• criminal offences against a foreign state or international organisation, and
  • criminal offences against Croatian armed forces.

Criminal Procedure Act (NN Nos 152/08, 76/09, 80/11, 91/12 – Decision and Order of the USRH, 143/12, 56/13, 145/13, 152/14, 70/17 and 126/19)

This Act defines the rules to ensure that no innocent person be convicted, and that a penalty or other measure be imposed on perpetrators of criminal offences under the terms provided for by law based on lawfully conducted proceedings before a competent court.

Criminal prosecution and proceedings may be conducted and completed only according to the rules and under the terms laid down in the Act.

The Criminal Procedure Act transposes the following EU regulations into the Croatian legal system:

  1. Directive 2010/64/EU of the European Parliament and of the Council of 20 October 2010 on the right to interpretation and translation in criminal proceedings (OJ L 280, 26. 10 2010),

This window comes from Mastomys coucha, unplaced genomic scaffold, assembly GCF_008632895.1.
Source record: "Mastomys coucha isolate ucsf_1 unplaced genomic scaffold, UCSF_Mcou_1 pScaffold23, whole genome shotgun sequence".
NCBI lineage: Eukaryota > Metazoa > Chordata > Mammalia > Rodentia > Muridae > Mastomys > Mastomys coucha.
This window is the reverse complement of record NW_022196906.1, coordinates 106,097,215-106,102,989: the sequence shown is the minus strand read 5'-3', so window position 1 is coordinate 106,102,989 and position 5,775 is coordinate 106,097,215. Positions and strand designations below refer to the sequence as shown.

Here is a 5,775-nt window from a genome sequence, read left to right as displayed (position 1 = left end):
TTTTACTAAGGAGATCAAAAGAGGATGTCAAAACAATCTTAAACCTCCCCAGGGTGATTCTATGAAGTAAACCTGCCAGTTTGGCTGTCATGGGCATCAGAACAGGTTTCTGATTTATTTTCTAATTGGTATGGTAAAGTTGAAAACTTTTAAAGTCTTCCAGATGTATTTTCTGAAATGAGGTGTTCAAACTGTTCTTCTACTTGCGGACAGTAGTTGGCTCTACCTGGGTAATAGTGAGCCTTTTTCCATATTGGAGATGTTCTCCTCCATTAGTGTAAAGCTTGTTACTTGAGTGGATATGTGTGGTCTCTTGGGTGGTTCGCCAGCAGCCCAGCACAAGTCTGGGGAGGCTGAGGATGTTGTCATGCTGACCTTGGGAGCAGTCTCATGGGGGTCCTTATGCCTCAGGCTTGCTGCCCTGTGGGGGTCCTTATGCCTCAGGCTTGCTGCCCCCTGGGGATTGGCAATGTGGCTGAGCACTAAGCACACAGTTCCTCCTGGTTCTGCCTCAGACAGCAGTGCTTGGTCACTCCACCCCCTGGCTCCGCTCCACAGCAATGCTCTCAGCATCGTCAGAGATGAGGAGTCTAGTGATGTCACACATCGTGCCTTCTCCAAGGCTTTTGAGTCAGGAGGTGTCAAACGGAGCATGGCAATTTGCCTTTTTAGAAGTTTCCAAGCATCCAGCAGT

2. Directive 2011/36/EU of the European Parliament and of the Council of 5 April 2011 on preventing and combating trafficking in human beings and protecting its victims (OJ L 101, 15. 4 2011),
  3. Directive 2011/93/EU of the European Parliament and of the Council of 13 December 2011 on combating the sexual abuse and sexual exploitation of children and child pornography (OJ L 335, 17. 12 2011),
  4. Directive 2012/13/EU of the European Parliament and of the Council of 22 May 2012 on the right to information in criminal proceedings (OJ L 142, 1. 6 2012),
  5. Council Framework Decision 2008/977/JHA of 27 November 2008 on the protection of personal data processed in the framework of police and judicial cooperation in criminal matters (OJ L 350, 30. 12 2008)
  6. Directive 2012/29/EU of the European Parliament and of the Council of 25 October 2012 establishing minimum standards on the rights, support and protection of victims of crime, and replacing Council Framework Decision 2001/220/JHA (OJ L 315, 14. 11 2012),
  7. Directive 2013/48/EU of the European Parliament and of the Council of 22 October 2013 on the right of access to a lawyer in criminal proceedings and in European arrest warrant proceedings, and on the right to have a third party informed upon deprivation of liberty and to communicate with third persons and with consular authorities while deprived of liberty (OJ L 294, 6. 11 2013),